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A release (scroll down for ballet offering):

FILM SOCIETY OF LINCOLN CENTER ANNOUNCES SUMMER NEW RELEASES LINEUP

Dear Colleagues:

The Film Society of Lincoln Center has announced its full lineup of new releases for the 2016 summer season, featuring films by Ira Sachs, Ivy Meeropol, and Werner Herzog; a documentary about Norman Lear; an exclusive run of the restoration of the late Andrzej Żuławski’s sci-fi epic On the Silver Globe; and more. Please see below for the complete list of films with run dates and synopses, as well as a sneak peek into the fall.

We would also like to let you know that the Walter Reade Theater will be closed from July 8 – September 8, to undergo much-needed renovations in advance of its 25th anniversary this fall. (You can read more about it on our recently launched Kickstarter campaign.)

If you have any questions, please let us know.

Best,

Rachel & Lisa

Opening July 1

Private Property – New Restoration!
Leslie Stevens, USA, 1960, 79m
Warren Oates stars in this slow-burning, sweat- and sun-drenched psychosexual thriller—newly restored in stunning 4K by Cinelicious Pics and created from the original film elements rediscovered and preserved by UCLA after more than 50 years of being thought lost! This California noir centers on Duke and Boots (played with menacing, barely sublimated rage by Corey Allen and Oates), who set their sights on Ann Carlyle (Kate Manx), a sweetly alluring but neglected housewife who spends long, lonely days at home in her husband’s Beverly Hills villa. When the two men take up residence in an abandoned house that overlooks the Carlyles’ swimming pool, the setting becomes a stifling, and ultimately explosive, pressure cooker of sexual frustration, manipulation, and aggression. Directed on a shoestring budget by Leslie Stevens (three years before creating The Outer Limits), Private Property was denied MPAA approval under the Production Code upon its release, and even today, the film’s broodingly sinister depiction of sexuality gone awry is startling in its frank, unflinching intensity. The return of this classic, which had its world premiere at the TCM Classic Film Festival in April, also occasions our Oates retrospective, taking place July 1-7. A Cinelicious Pics release.

Opening July 8

Norman Lear: Just Another Version of You
Heidi Ewing & Rachel Grady, USA, 2016, 91m
Directors Heidi Ewing and Rachel Grady (Jesus Camp, 12th & Delaware, and Detropia) reteam for this lovingly made documentary about Norman Lear—the legendary, influential mind behind 1970s sitcoms like All in the Family, The Jeffersons, and Maude. Touching on the many facets of his life, from growing up Jewish on the East Coast, to serving in World War II and returning to America to work in TV, to his eventual shift toward activism, Ewing and Grady reflect on Lear and the extraordinary impact he had on the national discourse during his television heyday. The film also captures the now 93-year-old subject as he reacts to his shows’ unforgettable moments, and features appearances by fans like George Clooney and Amy Poehler to discuss his legacy. Norman Lear: Just Another Version of You is a celebratory portrait of the fearless creative who addressed divisive issues with intelligence, sensitivity, and humor. A Music Box Films release. Norman Lear, Heidi Ewing, and Rachel Grady in person opening weekend!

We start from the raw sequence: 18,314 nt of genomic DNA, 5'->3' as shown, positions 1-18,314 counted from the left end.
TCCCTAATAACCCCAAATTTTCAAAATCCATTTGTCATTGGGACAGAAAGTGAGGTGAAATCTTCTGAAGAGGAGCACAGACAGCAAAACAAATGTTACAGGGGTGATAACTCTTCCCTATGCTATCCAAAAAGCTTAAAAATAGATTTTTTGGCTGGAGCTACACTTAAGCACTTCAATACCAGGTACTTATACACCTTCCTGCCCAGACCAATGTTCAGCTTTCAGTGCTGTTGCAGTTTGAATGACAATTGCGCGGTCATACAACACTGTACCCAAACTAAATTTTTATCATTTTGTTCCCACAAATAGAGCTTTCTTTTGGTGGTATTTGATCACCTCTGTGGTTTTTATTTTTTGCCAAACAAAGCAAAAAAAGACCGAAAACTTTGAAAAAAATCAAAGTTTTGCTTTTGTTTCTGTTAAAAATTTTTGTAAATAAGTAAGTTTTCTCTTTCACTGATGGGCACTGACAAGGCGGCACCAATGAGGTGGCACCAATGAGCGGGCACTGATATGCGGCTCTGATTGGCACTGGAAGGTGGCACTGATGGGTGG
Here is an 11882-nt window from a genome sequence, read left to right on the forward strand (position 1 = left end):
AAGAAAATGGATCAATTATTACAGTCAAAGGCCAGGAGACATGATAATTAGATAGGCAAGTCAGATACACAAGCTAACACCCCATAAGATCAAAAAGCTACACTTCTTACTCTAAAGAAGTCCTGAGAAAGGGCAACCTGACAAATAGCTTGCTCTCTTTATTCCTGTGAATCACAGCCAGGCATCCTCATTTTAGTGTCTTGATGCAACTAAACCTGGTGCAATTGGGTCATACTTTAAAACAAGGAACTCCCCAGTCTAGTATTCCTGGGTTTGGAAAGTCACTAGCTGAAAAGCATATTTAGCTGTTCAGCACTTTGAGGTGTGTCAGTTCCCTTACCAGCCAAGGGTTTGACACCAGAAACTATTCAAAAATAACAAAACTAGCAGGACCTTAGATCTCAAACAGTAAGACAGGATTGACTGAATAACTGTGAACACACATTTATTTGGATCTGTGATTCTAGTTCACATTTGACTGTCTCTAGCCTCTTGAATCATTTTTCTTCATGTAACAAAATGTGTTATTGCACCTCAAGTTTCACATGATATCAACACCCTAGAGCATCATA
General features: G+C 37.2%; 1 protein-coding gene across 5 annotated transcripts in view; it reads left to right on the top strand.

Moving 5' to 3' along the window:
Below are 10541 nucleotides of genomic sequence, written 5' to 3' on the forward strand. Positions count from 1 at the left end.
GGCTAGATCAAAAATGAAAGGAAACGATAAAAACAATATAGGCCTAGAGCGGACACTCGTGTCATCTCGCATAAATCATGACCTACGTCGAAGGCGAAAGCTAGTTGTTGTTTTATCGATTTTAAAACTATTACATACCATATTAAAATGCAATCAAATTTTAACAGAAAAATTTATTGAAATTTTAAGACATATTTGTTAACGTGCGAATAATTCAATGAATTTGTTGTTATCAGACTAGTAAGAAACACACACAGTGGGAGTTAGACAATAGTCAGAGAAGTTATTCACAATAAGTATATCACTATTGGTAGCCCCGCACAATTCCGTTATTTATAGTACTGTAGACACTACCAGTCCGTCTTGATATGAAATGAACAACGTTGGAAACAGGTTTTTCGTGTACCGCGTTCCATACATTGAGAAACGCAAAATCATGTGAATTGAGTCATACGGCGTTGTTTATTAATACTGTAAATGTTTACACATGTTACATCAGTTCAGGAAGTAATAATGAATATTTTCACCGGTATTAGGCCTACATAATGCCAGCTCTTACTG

Indian Point
Ivy Meeropol, USA/Japan, 2015, 94m
Indian Point Energy Center, an aging nuclear power plant in Buchanan, New York, looms just 45 miles north of Midtown Manhattan. Despite millions of people living in close proximity to a potential nuclear disaster, the facility’s continued operation has the support of the plant’s operators and the Nuclear Regulatory Commission—but a large opposition in the surrounding community, including a vocal anti-nuclear group alarmed by Japan’s Fukushima accident, worry about a catastrophe occurring in the U.S. Capturing the debates for clean energy and the dangerous risks of government complacency, congressional-speechwriter-turned-filmmaker Ivy Meeropol presents a revelatory film about the uncertainties of our nuclear future and our insatiable demands for energy. A First Run Features release. Ivy Meeropol in person opening weekend!

Opening July 22

Summertime / La Belle saison
Catherine Corsini, France/Belgium, 2015, 105m
French with English subtitles
Acclaimed director Catherine Corsini has made melodramas that range in tone from the bleak and violent to the tender and emotionally warm. At first glance, her new film, a prizewinner at last year’s Locarno Film Festival, is one of her brightest and most bucolic. Soon after Delphine (Izïa Higelin) moves from her conservative parents’ farm near Limoges to Paris in 1971, she meets the older Carole (Cécile de France), a feminist organizer with whom she embarks on a passionate, mutually invigorating love affair. When a family sickness pulls Delphine back to the farm, Carole has to decide whether to follow her into hostile territory—and Summertime becomes something more complicated and fraught than its seductive, luminous visual palette initially suggests. A Strand Releasing release.